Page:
The NSA Pays Some American Companies for Network Access
The Washington Post followed up the release of the super-secret NSA "Black Budget" on Thursday with another detail from the leaked intelligence budget: American companies who provide the agency access to their communications networks are often paid for their trouble
The Washington Post followed up the release of the super-secret NSA "Black Budget" on Thursday with another detail from the leaked intelligence budget: American companies who provide the agency access to their communications networks are often paid for their trouble. It's called the Corporate Partner Access Project, and carries a yearly budget of $278 million.
According to the Washington Post, the companies paid through the program could go way back with the agency, to the 1970's BLARNEY program. The budget doesn't name the companies in question, though the Post asked AT&T, Verizon, and other major telecomm companies for comment, all of whom declined. The revelation, the Post argues, could call into question whether some companies see a profit motive in complying with government requests for data. On the other hand, the payments could help deter overly broad requests from the government, if they know they'll be billed for it later. The payments also comply with the law, which calls for reimbursement for costs associated with intelligence requests. The Post explains that some companies, however, have learned to get as much profit as they can out of those deals:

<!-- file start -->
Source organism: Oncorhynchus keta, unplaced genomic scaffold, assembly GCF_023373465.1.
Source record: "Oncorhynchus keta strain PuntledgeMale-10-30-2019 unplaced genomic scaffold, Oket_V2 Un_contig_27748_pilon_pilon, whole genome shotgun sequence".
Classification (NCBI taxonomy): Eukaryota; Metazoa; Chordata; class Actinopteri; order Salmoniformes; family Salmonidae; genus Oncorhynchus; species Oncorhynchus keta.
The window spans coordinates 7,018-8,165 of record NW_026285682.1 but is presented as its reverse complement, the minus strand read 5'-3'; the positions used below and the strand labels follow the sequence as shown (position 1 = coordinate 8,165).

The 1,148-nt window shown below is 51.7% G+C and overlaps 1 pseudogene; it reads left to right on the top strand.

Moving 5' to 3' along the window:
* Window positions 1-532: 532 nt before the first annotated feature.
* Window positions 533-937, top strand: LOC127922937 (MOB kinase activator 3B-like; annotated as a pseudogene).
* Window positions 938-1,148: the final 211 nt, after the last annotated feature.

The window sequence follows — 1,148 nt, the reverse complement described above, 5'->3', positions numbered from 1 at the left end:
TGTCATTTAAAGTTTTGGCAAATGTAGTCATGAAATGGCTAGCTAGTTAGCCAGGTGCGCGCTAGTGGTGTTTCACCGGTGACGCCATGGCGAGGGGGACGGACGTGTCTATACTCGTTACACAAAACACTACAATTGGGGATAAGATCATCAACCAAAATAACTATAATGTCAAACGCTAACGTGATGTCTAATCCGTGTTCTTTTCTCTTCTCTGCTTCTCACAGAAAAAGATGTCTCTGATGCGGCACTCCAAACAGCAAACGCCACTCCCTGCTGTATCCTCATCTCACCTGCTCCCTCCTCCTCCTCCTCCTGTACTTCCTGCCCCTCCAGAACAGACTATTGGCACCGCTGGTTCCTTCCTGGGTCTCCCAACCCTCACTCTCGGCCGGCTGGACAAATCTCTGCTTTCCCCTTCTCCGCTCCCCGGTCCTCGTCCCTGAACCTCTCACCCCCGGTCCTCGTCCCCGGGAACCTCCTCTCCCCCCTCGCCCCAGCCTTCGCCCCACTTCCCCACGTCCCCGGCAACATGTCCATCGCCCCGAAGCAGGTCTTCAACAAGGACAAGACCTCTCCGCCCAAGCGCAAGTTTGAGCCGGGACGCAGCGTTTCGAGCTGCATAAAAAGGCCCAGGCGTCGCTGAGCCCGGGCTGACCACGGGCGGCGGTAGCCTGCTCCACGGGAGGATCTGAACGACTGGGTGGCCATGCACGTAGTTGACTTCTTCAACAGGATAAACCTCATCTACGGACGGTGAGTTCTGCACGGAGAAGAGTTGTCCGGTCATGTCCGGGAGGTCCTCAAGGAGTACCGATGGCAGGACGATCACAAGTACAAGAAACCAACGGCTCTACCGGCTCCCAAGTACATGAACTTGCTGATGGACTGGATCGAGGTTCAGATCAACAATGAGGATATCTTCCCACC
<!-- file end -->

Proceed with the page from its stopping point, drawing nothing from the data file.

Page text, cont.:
Telecommunications companies generally do charge to comply with surveillance requests, which come from state, local and federal law enforcement officials as well as intelligence agencies.
Former telecommunications executive Paul Kouroupas, a security officer who worked at Global Crossing for 12 years, said that some companies welcome the revenue and enter into contracts in which the government makes higher payments than otherwise available to firms receiving reimbursement for complying with surveillance orders.
The costs are broken down by program: $65.96 million for BLARNEY, $94.74 million for FAIRVIEW, $46.04 million for STORMBREW and $9.41 million for OAKSTAR. The Post didn't determine why those figures don't add up to the full budgeted amount for the current fiscal year. In case you're curious about what the companies charge for access, the Post found a 2012 outline of costs from AT&T:
It charges $325 to activate surveillance of an account and also a daily rate of $5 or $10, depending on the information gathered. For providing the numbers that have accessed cell towers, meanwhile, AT&T charged $75 per tower.
Notably, the budget does not include any information on the PRISM program, which lets the government access the servers of several major technology companies.